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By the end of the 1970s both of Israel's seas were in trouble. When UNEP's new Regional Seas Program picked the Mediterranean as its first target for international cooperation in 1974, it was fortuitous. From an environmen-tal perspective, it is hard to think of a more deserving candidate. Moreover, politically the Mediterranean had the additional advantage of bridging the concerns of first-world European countries with those of developing na-tions in North Africa, who held equal stakes in an imperiled resource. Israel, of course, was right in the middle.

A small, enclosed body of water, the Mediterranean Sea requires close to one hundred years for its waters to be fully circulated and replen-ished.[138] With 460 million tons of crude oil crossing the Sea each year and 80 percent of the sewage from coastal regions flowing into it with little or no treatment, conditions were appalling.[139] Release of ballast waters posed a chronic problem. (Ballasts are used for washing the cargo tanks of oil tankers and providing additional weight to empty vessels in transit so that they can sit at an optimal depth in the water.) It was not just fish that suf-fered from Mediterranean oil pollution. During the 1960s and 1970s the stains on Israeli beaches from the tarry petroleum residues reached disgusting

levels. After swimming, bathers had to scour the soles of their feet in kerosene to remove the gooey black gobs of petroleum wastes.

When the United Nations convened a conference in Barcelona in 1975, all of the Mediterranean nations sent delegates, with the exception of reclusive Albania. The resulting convention and its five operational proto-cols created a Mediterranean Action Program[140] and one of the first coor-dinated regional environmental regulatory efforts.[141] During a period of unprecedented diplomatic isolation, Israel was delighted that its participa-tion was not only tolerated but welcome. The Barcelona convention proto-cols called on the parties to enact stringent laws banning oil releases and limiting dumping and land-based sewage discharges; the Israeli govern-ment was amenable.[142]

Passing statutes in and of itself was not enough. Like Kanovich's Abatement of Nuisances Law, however, the UN-mandated laws remained a symbol of well-meaning legislation that floundered, without a commit-ment to implementation. As is so often the case, the key to implementa-tion was money. Marinov teamed up with Adir Shapira, who had replaced General Yoffe at the helm of the Nature Reserves Authority, to raise the funds. It made sense to begin with the Gulf of Aqaba at Eilat, where the aquatic ecosystem was especially vulnerable and damage to the coral reef was already evident.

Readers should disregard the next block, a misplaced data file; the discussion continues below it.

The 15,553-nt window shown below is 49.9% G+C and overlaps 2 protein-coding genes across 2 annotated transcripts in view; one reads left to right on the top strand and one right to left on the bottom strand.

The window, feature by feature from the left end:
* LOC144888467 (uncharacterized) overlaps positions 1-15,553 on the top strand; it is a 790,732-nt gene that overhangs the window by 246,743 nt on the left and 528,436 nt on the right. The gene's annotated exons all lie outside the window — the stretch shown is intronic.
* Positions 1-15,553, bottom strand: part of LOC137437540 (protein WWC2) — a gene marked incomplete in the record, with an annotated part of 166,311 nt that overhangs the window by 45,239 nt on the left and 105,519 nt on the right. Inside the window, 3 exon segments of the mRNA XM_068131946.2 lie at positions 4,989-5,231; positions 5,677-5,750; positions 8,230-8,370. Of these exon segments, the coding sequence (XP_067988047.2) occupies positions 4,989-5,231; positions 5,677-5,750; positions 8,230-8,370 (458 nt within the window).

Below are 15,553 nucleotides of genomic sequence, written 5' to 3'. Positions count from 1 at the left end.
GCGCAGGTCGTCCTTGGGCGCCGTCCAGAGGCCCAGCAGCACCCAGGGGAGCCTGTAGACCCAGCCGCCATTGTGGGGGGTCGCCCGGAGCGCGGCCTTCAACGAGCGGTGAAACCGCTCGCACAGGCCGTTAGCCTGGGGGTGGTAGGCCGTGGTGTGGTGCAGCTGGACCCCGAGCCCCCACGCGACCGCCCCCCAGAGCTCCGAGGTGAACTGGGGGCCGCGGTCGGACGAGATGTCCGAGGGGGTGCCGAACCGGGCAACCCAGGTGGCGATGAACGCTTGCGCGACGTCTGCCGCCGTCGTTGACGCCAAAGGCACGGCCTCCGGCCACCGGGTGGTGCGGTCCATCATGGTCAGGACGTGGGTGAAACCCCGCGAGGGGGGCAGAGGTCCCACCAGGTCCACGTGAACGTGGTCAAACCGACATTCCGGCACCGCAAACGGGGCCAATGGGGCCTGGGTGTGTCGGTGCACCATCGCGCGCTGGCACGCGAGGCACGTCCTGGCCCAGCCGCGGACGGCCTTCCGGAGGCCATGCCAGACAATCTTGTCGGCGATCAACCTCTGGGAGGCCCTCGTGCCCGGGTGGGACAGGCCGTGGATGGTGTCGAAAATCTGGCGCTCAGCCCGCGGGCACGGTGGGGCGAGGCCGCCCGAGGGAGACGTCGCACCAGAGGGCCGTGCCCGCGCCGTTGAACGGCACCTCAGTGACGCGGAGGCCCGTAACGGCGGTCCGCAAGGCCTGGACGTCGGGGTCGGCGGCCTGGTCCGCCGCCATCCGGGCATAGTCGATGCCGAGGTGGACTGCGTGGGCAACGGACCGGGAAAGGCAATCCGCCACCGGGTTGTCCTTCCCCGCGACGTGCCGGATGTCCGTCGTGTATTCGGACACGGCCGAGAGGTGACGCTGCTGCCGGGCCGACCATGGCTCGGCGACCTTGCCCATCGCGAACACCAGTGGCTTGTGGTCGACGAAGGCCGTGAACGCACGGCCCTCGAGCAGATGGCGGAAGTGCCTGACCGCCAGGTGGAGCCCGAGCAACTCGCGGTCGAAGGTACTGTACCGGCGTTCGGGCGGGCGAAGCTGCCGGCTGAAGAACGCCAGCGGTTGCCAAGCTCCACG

During the 1970s, when the Suez Canal was closed, Iranian crude oil heading for Europe was delivered to Eilat and piped north to Israel's Mediterranean ports.[143] The Eilat-Ashkelon Oil Pipeline Company (or “Katza,” according to the Hebrew acronym) continued to operate even after the fall of the Shah and the loss of the Iranian connection. (Israel is the only country to import oil via the Gulf—the city of Aqaba receives its Iraqi fuel by truck.) The Katza oil jetties are located directly north of the Coral Beach Nature Reserve and loom as a potential menace to the sensi-tive aquatic systems. They receive the 2.5 million tons of oil from the Sinai's Abu Rodeis oil fields that Egypt sells Israel each year under the 1978 Camp David agreements.[144] It probably was not a pure sense of civic duty, but rather some subtle regulatory arm twisting, that motivated Katza to assent to Marinov and Shapira's request to bankroll a marine pro-tection unit to be run by NRA rangers. Work began, but the team lacked full legal authority.

When Israel decided to ratify “Marpol,” an international marine treaty, as well as the Barcelona oil pollution protocol in 1979,[145] it required a major re-vision in the 1936 Oil in Navigable Waters Ordinance.[146] Again, the big ques-tion was money. Funding mechanisms were left out of the original draft of